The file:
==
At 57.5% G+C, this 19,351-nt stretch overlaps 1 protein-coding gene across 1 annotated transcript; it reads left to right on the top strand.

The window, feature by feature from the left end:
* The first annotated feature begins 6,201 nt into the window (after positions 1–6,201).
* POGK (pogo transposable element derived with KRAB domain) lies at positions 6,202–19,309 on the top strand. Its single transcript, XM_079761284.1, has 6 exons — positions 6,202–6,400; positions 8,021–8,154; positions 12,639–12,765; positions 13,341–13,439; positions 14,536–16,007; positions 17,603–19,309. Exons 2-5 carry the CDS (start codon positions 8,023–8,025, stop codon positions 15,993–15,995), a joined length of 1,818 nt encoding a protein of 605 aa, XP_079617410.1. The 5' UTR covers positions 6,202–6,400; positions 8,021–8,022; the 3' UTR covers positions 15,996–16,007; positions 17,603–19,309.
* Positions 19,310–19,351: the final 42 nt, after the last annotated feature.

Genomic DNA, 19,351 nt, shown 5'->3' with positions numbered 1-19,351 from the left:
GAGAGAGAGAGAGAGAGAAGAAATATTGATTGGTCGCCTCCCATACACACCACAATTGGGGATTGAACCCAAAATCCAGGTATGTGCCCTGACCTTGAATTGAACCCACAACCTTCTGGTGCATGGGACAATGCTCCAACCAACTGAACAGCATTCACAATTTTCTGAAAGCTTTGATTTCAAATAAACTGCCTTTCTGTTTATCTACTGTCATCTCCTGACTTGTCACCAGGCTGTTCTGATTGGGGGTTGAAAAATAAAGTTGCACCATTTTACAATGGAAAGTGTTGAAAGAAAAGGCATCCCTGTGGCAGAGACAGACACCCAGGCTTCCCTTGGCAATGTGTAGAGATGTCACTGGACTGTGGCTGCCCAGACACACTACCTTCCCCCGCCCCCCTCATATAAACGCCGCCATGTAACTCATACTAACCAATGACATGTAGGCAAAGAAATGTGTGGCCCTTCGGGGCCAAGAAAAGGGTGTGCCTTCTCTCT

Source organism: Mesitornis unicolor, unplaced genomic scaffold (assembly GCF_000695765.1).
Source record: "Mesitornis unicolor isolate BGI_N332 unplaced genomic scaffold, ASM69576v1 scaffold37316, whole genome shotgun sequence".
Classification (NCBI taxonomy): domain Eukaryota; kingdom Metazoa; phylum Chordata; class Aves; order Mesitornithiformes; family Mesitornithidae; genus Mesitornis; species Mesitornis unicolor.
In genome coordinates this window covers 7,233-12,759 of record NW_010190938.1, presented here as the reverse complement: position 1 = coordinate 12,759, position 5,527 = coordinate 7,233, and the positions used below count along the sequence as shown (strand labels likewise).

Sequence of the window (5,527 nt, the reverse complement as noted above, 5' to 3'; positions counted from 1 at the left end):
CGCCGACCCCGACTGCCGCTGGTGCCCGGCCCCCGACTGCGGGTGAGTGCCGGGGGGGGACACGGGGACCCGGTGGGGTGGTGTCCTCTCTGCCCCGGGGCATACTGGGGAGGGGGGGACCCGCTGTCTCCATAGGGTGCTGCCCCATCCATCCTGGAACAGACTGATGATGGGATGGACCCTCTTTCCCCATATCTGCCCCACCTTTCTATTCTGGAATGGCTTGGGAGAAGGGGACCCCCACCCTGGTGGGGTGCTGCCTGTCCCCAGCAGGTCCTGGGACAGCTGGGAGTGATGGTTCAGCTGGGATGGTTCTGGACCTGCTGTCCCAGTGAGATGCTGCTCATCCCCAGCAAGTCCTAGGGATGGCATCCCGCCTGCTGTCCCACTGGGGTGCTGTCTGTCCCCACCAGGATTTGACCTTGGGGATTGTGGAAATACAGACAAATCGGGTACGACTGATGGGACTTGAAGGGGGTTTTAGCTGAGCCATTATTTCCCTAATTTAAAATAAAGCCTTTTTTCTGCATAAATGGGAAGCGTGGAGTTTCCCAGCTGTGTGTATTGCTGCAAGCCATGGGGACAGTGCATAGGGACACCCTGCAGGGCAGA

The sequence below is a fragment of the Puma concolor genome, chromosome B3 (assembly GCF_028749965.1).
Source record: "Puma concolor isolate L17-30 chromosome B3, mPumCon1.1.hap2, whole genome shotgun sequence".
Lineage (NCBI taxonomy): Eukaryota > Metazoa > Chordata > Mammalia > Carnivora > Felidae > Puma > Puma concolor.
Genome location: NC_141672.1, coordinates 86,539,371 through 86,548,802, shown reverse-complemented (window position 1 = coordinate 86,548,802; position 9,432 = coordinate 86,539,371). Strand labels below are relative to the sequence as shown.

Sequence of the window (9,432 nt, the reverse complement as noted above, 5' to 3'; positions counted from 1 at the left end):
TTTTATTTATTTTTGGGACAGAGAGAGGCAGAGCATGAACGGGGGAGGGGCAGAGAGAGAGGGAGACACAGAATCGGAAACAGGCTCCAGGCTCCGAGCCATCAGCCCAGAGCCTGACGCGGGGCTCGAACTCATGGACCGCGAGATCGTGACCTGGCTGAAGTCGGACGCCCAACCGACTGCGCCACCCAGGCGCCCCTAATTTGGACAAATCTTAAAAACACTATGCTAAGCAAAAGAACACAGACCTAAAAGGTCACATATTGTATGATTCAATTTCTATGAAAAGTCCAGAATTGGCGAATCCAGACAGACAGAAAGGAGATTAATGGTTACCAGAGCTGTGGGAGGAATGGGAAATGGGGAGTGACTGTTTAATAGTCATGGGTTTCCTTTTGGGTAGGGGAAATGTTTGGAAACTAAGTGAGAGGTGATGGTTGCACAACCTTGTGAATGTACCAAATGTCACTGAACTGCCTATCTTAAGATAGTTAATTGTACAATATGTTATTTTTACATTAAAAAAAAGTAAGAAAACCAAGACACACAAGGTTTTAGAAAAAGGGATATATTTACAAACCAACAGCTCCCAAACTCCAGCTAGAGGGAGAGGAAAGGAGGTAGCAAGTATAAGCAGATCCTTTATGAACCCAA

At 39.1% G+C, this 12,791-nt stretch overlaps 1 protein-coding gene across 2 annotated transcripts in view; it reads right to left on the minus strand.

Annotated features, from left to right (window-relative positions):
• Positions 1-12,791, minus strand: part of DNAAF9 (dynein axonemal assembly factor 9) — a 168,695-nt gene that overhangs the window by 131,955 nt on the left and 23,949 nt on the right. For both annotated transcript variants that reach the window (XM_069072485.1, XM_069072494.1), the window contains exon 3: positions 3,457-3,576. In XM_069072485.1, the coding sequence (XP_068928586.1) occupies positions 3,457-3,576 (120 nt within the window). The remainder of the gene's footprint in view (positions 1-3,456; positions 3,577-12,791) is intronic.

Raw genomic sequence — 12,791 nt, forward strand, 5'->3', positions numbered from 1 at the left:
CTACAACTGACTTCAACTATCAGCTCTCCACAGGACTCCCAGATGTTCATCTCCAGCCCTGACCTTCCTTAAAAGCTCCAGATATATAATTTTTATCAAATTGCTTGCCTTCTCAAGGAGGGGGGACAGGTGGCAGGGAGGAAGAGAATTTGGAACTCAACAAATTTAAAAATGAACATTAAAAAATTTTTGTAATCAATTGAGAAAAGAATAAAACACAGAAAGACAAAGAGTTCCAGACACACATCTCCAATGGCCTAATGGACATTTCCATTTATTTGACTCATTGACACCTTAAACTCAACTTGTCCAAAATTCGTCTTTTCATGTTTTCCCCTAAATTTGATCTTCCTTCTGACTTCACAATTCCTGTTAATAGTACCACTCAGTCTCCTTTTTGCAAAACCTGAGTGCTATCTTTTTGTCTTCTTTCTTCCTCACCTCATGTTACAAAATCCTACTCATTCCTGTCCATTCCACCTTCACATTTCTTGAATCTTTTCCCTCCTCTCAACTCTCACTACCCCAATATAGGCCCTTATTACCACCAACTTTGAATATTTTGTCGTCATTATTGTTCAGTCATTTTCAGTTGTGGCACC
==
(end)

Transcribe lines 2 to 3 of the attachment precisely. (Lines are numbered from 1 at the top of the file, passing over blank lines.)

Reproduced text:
The window, feature by feature from the left end:
* The first annotated feature begins 6,201 nt into the window (after positions 1–6,201).